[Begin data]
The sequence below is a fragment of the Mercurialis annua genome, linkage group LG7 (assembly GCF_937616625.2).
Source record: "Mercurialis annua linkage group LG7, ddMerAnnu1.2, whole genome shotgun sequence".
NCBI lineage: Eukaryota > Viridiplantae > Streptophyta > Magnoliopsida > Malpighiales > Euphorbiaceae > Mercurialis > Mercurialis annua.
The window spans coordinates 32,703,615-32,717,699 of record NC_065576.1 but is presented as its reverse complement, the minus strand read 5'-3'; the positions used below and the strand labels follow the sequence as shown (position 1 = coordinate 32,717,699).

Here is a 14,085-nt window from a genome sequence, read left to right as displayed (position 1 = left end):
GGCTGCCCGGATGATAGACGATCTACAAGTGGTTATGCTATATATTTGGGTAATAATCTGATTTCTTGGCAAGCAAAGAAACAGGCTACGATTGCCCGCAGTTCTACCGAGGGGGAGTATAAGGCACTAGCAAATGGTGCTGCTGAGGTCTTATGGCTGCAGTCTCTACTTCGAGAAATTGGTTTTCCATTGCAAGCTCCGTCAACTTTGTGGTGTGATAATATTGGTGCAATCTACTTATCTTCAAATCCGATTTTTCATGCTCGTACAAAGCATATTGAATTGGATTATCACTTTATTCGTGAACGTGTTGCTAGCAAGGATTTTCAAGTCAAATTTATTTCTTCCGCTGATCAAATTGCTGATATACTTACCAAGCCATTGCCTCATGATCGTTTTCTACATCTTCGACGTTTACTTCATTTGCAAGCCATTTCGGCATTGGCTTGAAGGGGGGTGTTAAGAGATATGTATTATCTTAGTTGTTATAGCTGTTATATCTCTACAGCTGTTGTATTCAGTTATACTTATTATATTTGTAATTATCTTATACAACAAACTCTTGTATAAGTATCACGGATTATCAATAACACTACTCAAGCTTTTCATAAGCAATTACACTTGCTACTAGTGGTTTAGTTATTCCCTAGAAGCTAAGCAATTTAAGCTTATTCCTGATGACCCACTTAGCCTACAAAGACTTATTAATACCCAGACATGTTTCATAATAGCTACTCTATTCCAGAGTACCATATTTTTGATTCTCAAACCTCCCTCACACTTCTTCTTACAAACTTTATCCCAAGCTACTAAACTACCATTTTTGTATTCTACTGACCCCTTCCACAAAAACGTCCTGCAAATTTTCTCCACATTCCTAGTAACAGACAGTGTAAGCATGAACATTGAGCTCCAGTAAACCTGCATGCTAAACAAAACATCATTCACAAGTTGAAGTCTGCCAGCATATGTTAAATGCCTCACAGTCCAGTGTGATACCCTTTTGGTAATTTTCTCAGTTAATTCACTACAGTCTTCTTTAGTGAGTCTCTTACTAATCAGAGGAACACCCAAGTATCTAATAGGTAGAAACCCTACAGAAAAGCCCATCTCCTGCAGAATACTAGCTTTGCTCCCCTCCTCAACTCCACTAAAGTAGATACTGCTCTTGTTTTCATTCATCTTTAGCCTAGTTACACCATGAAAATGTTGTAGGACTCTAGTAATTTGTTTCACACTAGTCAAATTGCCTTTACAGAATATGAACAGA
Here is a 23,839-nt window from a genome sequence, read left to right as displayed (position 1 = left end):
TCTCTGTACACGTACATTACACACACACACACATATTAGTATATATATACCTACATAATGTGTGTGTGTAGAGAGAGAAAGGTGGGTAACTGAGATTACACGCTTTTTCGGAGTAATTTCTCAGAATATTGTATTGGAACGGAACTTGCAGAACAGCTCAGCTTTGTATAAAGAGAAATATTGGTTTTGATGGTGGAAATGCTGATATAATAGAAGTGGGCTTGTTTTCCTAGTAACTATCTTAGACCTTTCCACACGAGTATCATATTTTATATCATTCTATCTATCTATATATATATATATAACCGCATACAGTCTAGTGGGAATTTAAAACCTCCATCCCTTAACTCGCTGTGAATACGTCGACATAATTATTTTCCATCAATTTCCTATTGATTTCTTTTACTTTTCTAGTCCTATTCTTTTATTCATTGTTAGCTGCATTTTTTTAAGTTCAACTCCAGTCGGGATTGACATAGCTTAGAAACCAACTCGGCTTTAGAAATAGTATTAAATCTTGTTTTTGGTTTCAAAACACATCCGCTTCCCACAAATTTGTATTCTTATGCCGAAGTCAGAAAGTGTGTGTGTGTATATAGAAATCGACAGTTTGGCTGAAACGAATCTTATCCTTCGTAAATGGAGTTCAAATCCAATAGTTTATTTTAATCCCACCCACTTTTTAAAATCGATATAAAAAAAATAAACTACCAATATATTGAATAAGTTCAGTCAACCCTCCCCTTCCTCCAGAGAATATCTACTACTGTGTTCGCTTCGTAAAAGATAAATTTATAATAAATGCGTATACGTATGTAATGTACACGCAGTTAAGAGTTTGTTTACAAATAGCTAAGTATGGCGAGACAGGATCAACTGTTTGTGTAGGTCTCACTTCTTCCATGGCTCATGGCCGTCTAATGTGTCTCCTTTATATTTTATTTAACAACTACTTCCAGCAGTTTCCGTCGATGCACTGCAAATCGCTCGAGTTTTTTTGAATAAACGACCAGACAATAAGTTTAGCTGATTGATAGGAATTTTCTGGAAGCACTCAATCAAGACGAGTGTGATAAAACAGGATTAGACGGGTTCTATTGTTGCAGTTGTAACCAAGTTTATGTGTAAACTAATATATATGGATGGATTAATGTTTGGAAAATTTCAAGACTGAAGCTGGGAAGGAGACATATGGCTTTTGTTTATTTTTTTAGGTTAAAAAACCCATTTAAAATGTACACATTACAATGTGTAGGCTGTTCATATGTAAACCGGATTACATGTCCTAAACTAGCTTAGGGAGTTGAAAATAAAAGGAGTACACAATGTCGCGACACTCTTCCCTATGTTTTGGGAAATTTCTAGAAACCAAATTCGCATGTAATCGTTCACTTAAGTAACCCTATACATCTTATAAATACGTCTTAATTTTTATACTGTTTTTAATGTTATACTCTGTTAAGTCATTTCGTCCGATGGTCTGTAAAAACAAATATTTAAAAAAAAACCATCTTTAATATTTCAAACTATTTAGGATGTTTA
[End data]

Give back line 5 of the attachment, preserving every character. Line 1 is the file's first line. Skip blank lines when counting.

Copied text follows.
Here is a 14,085-nt window from a genome sequence, read left to right as displayed (position 1 = left end):